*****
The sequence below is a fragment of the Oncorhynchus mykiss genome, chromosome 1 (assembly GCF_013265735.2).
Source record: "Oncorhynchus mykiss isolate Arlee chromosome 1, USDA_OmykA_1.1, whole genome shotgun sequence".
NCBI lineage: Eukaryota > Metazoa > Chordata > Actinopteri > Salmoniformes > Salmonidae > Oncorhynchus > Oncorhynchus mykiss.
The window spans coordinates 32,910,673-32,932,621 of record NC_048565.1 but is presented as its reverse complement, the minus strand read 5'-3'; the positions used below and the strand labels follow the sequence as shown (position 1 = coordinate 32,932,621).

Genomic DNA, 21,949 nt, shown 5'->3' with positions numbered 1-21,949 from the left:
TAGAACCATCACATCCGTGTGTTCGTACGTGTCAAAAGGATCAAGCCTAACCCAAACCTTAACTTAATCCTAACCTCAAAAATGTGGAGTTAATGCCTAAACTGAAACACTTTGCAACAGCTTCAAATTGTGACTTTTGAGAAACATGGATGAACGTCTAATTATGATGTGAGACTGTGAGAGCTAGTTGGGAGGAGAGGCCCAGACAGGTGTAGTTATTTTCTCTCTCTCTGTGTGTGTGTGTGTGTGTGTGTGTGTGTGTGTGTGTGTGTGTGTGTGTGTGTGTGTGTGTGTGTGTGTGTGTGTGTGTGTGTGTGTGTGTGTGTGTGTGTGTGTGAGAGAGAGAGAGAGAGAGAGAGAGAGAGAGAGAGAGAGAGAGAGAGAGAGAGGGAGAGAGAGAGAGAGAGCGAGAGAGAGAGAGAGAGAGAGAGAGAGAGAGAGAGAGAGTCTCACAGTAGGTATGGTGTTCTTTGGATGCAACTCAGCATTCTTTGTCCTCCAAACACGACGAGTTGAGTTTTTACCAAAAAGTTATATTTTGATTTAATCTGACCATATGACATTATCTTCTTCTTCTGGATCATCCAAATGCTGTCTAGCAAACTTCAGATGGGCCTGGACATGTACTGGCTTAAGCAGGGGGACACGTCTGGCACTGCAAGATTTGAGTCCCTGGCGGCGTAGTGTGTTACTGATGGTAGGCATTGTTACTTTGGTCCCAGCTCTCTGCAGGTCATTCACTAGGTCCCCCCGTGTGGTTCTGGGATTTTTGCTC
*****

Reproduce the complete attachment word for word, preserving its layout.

The sequence below is a fragment of the Oncorhynchus mykiss genome, chromosome 1 (assembly GCF_013265735.2).
Source record: "Oncorhynchus mykiss isolate Arlee chromosome 1, USDA_OmykA_1.1, whole genome shotgun sequence".
NCBI lineage: Eukaryota > Metazoa > Chordata > Actinopteri > Salmoniformes > Salmonidae > Oncorhynchus > Oncorhynchus mykiss.
The window spans coordinates 32,910,673-32,932,621 of record NC_048565.1 but is presented as its reverse complement, the minus strand read 5'-3'; the positions used below and the strand labels follow the sequence as shown (position 1 = coordinate 32,932,621).

Genomic DNA, 21,949 nt, shown 5'->3' with positions numbered 1-21,949 from the left:
TAGAACCATCACATCCGTGTGTTCGTACGTGTCAAAAGGATCAAGCCTAACCCAAACCTTAACTTAATCCTAACCTCAAAAATGTGGAGTTAATGCCTAAACTGAAACACTTTGCAACAGCTTCAAATTGTGACTTTTGAGAAACATGGATGAACGTCTAATTATGATGTGAGACTGTGAGAGCTAGTTGGGAGGAGAGGCCCAGACAGGTGTAGTTATTTTCTCTCTCTCTGTGTGTGTGTGTGTGTGTGTGTGTGTGTGTGTGTGTGTGTGTGTGTGTGTGTGTGTGTGTGTGTGTGTGTGTGTGTGTGTGTGTGTGTGTGTGTGTGTGTGTGTGAGAGAGAGAGAGAGAGAGAGAGAGAGAGAGAGAGAGAGAGAGAGAGAGAGAGGGAGAGAGAGAGAGAGAGCGAGAGAGAGAGAGAGAGAGAGAGAGAGAGAGAGAGAGAGTCTCACAGTAGGTATGGTGTTCTTTGGATGCAACTCAGCATTCTTTGTCCTCCAAACACGACGAGTTGAGTTTTTACCAAAAAGTTATATTTTGATTTAATCTGACCATATGACATTATCTTCTTCTTCTGGATCATCCAAATGCTGTCTAGCAAACTTCAGATGGGCCTGGACATGTACTGGCTTAAGCAGGGGGACACGTCTGGCACTGCAAGATTTGAGTCCCTGGCGGCGTAGTGTGTTACTGATGGTAGGCATTGTTACTTTGGTCCCAGCTCTCTGCAGGTCATTCACTAGGTCCCCCCGTGTGGTTCTGGGATTTTTGCTC